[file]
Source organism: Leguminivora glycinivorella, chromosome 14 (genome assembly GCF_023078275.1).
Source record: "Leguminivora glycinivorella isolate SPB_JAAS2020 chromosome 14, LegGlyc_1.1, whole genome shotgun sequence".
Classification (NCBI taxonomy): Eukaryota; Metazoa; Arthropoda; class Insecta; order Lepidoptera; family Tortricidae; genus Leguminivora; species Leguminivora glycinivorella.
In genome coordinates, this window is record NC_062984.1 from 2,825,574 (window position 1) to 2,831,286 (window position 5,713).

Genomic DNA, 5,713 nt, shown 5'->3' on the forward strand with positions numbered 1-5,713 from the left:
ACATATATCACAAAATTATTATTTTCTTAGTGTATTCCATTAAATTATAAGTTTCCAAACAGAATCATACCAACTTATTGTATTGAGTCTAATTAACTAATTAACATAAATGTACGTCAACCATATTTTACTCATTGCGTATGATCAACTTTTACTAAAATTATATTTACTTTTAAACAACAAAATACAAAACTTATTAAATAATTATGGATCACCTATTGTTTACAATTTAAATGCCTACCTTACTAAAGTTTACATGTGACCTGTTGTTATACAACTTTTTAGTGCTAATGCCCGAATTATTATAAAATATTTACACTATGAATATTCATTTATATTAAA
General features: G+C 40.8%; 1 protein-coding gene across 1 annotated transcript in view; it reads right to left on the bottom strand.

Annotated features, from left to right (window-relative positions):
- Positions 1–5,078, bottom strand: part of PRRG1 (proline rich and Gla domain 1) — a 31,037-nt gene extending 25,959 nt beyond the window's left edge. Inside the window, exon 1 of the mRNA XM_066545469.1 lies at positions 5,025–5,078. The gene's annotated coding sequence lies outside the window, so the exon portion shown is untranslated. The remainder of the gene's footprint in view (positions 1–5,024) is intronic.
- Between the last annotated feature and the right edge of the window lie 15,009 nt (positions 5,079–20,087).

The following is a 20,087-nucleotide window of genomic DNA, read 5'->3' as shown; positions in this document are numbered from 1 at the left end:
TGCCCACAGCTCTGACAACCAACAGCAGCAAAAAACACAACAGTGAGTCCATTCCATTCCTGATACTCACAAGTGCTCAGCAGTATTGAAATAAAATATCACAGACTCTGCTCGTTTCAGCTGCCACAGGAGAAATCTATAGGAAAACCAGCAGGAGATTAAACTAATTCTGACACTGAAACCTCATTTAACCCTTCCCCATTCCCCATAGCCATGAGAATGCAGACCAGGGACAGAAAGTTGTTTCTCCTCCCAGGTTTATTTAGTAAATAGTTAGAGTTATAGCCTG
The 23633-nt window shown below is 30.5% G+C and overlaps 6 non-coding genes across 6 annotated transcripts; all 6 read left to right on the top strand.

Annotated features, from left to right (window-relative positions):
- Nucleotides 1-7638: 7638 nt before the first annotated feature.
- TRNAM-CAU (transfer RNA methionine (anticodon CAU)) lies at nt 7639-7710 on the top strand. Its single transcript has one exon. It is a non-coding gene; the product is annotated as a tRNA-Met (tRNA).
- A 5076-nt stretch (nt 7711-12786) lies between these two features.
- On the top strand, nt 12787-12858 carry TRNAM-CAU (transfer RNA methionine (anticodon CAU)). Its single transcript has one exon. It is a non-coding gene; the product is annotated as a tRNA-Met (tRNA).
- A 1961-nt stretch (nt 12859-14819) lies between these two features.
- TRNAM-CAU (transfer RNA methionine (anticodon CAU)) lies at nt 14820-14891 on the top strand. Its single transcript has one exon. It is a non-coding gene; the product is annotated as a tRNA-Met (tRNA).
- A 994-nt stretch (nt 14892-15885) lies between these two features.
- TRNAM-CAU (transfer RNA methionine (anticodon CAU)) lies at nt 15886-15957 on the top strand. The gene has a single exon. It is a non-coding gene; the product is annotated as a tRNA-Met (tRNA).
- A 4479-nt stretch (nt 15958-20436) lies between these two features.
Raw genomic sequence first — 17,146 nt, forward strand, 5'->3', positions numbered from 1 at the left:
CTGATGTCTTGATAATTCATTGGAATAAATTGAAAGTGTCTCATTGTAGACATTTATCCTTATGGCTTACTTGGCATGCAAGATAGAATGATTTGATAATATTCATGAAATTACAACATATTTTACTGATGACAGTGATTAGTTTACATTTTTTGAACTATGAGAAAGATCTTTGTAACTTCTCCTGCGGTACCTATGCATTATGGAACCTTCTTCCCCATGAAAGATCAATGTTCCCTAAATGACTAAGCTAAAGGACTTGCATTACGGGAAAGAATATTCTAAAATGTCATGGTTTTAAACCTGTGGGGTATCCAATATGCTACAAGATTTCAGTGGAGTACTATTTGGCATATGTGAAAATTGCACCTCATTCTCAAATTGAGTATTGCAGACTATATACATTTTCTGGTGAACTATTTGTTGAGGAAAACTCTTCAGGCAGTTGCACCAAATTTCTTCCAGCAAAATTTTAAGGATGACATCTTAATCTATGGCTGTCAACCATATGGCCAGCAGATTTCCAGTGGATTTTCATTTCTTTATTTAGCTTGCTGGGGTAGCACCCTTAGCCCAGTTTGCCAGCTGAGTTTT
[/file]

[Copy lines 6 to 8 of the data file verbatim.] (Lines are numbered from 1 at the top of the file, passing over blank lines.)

ACATATATCACAAAATTATTATTTTCTTAGTGTATTCCATTAAATTATAAGTTTCCAAACAGAATCATACCAACTTATTGTATTGAGTCTAATTAACTAATTAACATAAATGTACGTCAACCATATTTTACTCATTGCGTATGATCAACTTTTACTAAAATTATATTTACTTTTAAACAACAAAATACAAAACTTATTAAATAATTATGGATCACCTATTGTTTACAATTTAAATGCCTACCTTACTAAAGTTTACATGTGACCTGTTGTTATACAACTTTTTAGTGCTAATGCCCGAATTATTATAAAATATTTACACTATGAATATTCATTTATATTAAA
General features: G+C 40.8%; 1 protein-coding gene across 1 annotated transcript in view; it reads right to left on the bottom strand.

Annotated features, from left to right (window-relative positions):